I am writing this blurb from the back of a Ford Transit twelve passenger van, en route to Portland, Oregon from Sacramento. My record label and I are a few months into a press cycle for a new record, and my band and I are 18 shows into a six week, 35 show tour. I’m sipping an emergen-C laced bottle of Sacramento tap to slow the arrival of an inevitable cold.
It’s a privilege to tour the continent in a middling alt-country band, and it’s also grueling and repetitive work. The tightness and familiarity of a touring band is something special, musically, and in my experience that cultivation demands a lot of extra-musical labor. Baked into the sound are budgets and spreadsheets, sagging boxes of records and cracked plastic storage bins full rolled up tees, carefully negotiated meal vouchers and crumpled up gas receipts. It’s easy for the cycle of load ins and load outs to lull you into a trance, but it’s hard to forget that for the band to play, money must change hands.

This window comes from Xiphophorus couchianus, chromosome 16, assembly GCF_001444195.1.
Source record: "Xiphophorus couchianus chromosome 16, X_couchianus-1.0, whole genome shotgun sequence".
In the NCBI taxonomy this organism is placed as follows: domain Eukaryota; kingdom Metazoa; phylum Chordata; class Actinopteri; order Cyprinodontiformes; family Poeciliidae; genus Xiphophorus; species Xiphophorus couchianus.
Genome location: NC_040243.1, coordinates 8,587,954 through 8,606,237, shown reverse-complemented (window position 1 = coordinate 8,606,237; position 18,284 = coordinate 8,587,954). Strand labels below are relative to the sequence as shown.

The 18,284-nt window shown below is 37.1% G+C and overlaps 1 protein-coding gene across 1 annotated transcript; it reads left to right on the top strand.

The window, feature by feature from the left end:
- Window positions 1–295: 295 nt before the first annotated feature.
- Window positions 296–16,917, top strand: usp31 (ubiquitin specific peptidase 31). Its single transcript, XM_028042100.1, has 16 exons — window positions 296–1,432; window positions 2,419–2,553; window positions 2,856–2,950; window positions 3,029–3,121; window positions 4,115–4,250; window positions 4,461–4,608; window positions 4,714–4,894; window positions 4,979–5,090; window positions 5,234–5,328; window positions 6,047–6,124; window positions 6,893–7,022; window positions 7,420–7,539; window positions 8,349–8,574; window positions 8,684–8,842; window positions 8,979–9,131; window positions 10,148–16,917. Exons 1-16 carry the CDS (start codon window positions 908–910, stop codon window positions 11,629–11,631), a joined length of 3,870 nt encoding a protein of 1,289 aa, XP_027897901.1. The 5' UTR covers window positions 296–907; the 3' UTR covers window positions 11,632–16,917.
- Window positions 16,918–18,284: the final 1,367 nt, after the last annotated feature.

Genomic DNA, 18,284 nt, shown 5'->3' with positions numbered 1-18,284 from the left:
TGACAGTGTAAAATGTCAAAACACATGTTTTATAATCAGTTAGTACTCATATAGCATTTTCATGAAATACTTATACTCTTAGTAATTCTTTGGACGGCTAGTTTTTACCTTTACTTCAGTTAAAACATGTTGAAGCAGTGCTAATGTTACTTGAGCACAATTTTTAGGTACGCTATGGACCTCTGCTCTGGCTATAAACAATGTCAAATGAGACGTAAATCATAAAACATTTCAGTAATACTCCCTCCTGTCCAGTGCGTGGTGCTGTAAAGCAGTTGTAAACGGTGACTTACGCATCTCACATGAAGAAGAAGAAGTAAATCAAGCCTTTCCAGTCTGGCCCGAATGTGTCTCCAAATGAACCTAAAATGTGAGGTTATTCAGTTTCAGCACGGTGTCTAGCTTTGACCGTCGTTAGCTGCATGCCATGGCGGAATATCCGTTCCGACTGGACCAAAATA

It’s in these times of my life I find myself searching for music made in a different mold. The music of bedrooms and back-porches, sermons and cookouts. Music made to pass time, to ease hurt. Songs sung in protest, or to feel closer to god. I crave music not performed by a performer to a ticket-buying audience, but shared between friends, families, communities and congregations. Music that sounds and feels de-professionalized. Here’s some stuff in that vain that we’ve spun in the van.